Eyewitness Evidence: The Third Circuit Taskforce Report


Eyewitness testimony—seen more as the staple of state court trials rather than federal, more often the subject of focus in criminal trials than in civil litigation—is, in fact, ubiquitous. For federal courts, it is involved in trials and in review of state court convictions, particularly on habeas. The prominence of eyewitness testimony, and the great harm that can occur when the eyewitness is sincere but wrong, led to the creation of the Third Circuit Taskforce on Eyewitness Identification in October 2016. Its report, the product of more than three years of work, has now been published.

The undertaking was remarkable. No other federal circuit had taken up this issue, but this Circuit committed time and effort and gathered an array of stakeholders—appellate and trial judges, prosecutors, and defense counsel—and subject matter experts, including one of the nation’s leading eyewitness researchers and one of law enforcement’s leaders in eyewitness “best practices.” [The author of this article was the academic on the Taskforce.] The group was led by co-chairs Judge Theodore McKee of the Third Circuit and Judge Mitchell Goldberg of the Eastern District of Pennsylvania.

Meetings led to the creation of subcommittees—“Scientific Consensus,” “Best Practices,” “Continuing Education,” and “Jury Instructions.” The result—the 120 pages of law, science, and policy—is the most current comprehensive overview of eyewitnesses and their role in the courtroom available in the United States.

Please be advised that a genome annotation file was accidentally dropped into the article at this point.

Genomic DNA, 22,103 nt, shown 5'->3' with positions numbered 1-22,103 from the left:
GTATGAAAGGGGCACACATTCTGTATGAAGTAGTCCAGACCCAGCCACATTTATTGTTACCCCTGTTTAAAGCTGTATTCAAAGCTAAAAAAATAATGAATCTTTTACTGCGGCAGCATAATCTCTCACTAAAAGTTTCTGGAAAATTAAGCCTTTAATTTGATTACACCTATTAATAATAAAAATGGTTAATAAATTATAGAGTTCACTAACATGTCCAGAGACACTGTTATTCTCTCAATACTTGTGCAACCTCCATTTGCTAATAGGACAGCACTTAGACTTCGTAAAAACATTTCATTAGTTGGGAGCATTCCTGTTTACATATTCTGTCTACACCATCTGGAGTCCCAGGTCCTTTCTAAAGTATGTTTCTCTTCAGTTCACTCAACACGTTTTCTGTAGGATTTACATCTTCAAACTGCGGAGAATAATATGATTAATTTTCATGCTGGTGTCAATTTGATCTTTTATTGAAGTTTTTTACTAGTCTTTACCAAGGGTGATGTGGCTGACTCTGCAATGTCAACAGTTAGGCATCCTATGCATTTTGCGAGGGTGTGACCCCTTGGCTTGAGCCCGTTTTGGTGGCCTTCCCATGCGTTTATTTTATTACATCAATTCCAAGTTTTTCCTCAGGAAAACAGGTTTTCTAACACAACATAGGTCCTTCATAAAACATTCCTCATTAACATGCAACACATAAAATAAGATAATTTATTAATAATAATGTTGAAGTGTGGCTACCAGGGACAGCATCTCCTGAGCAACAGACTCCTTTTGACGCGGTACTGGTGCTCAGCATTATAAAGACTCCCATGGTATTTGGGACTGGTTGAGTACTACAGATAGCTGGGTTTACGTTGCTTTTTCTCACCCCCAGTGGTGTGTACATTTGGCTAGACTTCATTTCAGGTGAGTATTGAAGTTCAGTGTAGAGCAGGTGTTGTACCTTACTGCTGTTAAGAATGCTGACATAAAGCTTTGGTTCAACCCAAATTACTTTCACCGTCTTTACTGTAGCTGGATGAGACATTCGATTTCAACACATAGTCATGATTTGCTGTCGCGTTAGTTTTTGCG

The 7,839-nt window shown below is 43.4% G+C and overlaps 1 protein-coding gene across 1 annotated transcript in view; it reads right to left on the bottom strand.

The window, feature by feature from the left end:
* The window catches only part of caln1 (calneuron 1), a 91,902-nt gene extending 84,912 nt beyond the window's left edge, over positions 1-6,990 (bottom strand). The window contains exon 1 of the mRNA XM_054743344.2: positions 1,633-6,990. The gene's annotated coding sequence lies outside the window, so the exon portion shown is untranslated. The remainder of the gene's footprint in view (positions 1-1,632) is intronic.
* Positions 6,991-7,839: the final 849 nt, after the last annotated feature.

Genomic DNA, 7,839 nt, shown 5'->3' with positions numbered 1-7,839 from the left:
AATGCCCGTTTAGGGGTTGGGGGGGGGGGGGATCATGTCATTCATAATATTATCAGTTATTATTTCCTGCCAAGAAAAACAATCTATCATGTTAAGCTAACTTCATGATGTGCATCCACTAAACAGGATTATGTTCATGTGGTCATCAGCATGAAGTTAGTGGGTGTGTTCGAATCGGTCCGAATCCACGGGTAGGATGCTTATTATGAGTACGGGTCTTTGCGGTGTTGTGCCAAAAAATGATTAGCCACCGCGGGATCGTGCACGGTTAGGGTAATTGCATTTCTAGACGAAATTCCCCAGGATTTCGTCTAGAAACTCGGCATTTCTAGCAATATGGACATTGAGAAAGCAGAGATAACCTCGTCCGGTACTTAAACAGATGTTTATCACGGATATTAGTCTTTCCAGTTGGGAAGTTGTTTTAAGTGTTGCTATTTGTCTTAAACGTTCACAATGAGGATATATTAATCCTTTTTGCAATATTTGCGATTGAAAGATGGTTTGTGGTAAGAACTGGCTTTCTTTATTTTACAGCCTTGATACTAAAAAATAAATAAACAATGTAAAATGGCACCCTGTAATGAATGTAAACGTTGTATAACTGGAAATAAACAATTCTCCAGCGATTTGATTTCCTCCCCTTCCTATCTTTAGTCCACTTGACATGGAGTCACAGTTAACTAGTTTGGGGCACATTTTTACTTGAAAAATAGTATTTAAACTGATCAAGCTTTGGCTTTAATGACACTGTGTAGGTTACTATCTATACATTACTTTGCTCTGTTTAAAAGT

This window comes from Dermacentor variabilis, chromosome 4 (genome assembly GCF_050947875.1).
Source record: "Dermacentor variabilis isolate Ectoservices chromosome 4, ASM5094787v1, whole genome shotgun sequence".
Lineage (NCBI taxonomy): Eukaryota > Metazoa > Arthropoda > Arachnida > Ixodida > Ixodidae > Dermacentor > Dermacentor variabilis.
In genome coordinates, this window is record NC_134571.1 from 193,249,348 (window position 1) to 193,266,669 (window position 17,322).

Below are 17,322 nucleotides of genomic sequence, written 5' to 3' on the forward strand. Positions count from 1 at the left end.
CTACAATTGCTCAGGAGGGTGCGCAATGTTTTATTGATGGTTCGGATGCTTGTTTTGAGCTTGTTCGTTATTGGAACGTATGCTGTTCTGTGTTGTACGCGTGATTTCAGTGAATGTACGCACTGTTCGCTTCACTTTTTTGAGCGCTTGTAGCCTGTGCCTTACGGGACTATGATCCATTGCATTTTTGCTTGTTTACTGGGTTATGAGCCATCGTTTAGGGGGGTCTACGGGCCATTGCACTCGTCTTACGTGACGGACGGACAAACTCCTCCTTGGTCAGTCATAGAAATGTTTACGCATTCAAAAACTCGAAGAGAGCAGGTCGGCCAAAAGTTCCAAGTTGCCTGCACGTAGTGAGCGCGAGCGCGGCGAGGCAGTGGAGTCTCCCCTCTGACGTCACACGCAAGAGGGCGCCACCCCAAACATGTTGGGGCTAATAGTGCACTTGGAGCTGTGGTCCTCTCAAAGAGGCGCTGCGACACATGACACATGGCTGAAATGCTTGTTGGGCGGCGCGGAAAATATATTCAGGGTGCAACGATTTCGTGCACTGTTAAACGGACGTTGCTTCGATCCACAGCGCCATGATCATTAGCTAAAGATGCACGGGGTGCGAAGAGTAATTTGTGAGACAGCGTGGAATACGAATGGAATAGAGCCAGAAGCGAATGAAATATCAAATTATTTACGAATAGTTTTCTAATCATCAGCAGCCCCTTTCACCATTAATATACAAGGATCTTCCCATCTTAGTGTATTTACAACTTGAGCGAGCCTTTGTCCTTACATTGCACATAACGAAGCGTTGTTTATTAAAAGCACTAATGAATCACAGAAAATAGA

So, the questions are who should read this; what does it offer; how may it be used; where do we go from here; and how does one get a copy?

Let’s start with the “who” question. The report is essential for

  • Law enforcement officials who want to improve the collection of eyewitness evidence, avoid the loss or limitation of trial proof, and increase the likelihood of ensuring the apprehending of the actual perpetrator and not an innocent person;
  • Prosecutors who must grapple with eyewitness evidence and its pitfalls and who want to develop tools for assessing whether the risk of mistaken identification is substantial in any particular case;
  • Criminal defense counsel who need to know the science, the law, and whether the investigation in an eyewitness-based prosecution increased or reduced the risk of a mistaken identification;
  • Lawyers in civil litigation who rely in whole or in part on eyewitness evidence;
  • Judges in state and federal courts at both the trial and appellate levels, who must assess the reliability of eyewitness testimony, issues of attorney effectiveness, and the science of perception, memory, and recall; and
  • Policymakers who are concerned about system integrity and the improvement of the justice system.

What does it offer? Step by step, the report takes the reader through the established science of memory, noting the imperfection of the human mind and that memory is not an unalterable video capture of an event but instead is a construct of stimuli that may be an incomplete and/or inaccurate picture from the moment of perception, a construct subject to contamination [being changed by new information] or degradation [the loss of detail over time]. Drawing upon research over the past four decades, and with input from and review by the nation’s leading eyewitness researchers, the report identifies—with citation to the major confirming studies—the “system” and “estimator” variables that may affect eyewitness accuracy and reliability.